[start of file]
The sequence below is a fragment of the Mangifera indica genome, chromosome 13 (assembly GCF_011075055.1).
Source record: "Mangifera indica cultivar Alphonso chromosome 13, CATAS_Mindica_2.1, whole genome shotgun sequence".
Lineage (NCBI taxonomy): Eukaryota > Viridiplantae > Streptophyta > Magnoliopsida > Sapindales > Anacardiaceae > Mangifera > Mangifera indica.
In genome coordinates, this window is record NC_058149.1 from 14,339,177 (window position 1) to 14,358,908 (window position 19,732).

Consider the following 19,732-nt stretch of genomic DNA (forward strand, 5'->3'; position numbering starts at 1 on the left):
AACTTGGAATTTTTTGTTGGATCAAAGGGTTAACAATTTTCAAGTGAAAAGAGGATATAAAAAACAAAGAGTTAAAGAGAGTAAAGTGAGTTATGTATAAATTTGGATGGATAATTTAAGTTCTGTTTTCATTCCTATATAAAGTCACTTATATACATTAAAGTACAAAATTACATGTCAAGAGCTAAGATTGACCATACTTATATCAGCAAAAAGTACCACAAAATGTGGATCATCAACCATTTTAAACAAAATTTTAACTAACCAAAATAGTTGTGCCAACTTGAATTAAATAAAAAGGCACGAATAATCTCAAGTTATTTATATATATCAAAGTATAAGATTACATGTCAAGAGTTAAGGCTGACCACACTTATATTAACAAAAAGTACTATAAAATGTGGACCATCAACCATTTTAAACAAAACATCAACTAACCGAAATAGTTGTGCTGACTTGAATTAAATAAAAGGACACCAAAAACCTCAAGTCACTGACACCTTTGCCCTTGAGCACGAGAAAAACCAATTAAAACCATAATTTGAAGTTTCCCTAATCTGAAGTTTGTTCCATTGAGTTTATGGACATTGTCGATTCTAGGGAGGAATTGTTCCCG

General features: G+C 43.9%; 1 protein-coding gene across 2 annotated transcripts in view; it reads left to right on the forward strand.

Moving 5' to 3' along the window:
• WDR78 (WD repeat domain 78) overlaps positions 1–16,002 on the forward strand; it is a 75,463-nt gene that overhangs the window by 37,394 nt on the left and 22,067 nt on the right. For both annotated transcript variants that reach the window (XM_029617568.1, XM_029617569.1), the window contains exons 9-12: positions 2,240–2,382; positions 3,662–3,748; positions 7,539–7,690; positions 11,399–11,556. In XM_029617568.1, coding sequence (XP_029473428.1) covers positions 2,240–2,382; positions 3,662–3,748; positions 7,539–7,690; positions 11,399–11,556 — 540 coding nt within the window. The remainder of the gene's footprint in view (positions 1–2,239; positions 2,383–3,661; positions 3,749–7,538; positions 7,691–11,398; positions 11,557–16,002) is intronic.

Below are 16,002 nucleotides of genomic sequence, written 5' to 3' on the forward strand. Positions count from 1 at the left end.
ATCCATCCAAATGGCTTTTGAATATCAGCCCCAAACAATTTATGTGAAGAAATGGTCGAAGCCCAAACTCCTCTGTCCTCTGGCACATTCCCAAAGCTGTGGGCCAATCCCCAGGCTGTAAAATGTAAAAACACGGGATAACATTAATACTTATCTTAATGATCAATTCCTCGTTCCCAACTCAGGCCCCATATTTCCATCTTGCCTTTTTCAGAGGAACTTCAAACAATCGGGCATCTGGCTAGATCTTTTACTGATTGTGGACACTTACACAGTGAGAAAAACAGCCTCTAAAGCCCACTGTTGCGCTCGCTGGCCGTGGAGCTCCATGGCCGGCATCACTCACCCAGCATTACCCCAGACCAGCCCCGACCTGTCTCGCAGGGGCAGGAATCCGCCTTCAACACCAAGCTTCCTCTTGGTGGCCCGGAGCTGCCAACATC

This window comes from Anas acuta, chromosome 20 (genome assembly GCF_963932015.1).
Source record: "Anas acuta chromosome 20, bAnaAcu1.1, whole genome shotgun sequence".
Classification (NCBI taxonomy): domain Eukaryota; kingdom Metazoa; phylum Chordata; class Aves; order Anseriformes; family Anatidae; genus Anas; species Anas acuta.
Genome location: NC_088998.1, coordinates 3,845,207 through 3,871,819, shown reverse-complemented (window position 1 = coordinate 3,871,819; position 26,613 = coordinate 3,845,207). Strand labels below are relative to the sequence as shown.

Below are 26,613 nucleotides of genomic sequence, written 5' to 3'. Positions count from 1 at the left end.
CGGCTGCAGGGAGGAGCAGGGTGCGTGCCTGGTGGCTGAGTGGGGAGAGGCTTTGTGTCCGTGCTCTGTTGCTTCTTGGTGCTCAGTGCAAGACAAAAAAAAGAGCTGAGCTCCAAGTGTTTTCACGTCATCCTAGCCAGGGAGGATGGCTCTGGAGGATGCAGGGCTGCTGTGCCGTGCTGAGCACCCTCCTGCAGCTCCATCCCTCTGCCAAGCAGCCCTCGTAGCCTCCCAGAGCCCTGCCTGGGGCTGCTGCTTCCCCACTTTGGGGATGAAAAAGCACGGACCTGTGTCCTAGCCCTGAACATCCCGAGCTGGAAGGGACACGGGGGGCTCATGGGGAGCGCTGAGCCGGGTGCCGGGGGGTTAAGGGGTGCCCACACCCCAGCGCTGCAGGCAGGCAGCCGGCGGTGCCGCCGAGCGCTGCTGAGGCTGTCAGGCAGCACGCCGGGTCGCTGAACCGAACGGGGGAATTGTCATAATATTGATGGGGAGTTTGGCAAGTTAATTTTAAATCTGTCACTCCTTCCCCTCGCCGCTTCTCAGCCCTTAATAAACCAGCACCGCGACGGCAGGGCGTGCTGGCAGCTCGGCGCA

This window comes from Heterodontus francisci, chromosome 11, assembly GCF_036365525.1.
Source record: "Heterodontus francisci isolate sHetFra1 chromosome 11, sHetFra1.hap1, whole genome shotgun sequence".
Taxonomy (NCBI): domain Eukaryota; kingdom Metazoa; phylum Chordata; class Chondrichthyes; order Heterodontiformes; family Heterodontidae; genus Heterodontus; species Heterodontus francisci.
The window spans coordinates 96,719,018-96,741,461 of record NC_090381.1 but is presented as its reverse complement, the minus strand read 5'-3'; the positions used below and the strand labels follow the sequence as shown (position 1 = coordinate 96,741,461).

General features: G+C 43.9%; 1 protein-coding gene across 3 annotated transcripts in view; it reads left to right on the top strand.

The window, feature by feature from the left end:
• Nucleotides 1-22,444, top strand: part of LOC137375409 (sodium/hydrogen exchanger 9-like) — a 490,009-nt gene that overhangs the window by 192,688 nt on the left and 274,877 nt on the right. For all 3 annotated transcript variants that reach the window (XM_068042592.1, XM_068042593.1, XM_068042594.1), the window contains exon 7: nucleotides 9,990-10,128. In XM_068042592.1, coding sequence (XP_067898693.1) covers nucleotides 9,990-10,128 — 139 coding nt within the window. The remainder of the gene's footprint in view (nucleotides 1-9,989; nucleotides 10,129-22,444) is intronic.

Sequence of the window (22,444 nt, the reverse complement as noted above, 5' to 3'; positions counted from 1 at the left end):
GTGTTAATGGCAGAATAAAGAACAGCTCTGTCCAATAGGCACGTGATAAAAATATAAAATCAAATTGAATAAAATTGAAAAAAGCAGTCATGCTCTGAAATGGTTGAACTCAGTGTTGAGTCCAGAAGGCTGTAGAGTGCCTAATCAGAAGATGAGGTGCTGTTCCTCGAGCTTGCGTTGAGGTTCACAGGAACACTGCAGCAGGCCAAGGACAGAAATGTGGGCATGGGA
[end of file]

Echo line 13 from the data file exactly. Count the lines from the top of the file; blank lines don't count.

Source record: "Anas acuta chromosome 20, bAnaAcu1.1, whole genome shotgun sequence".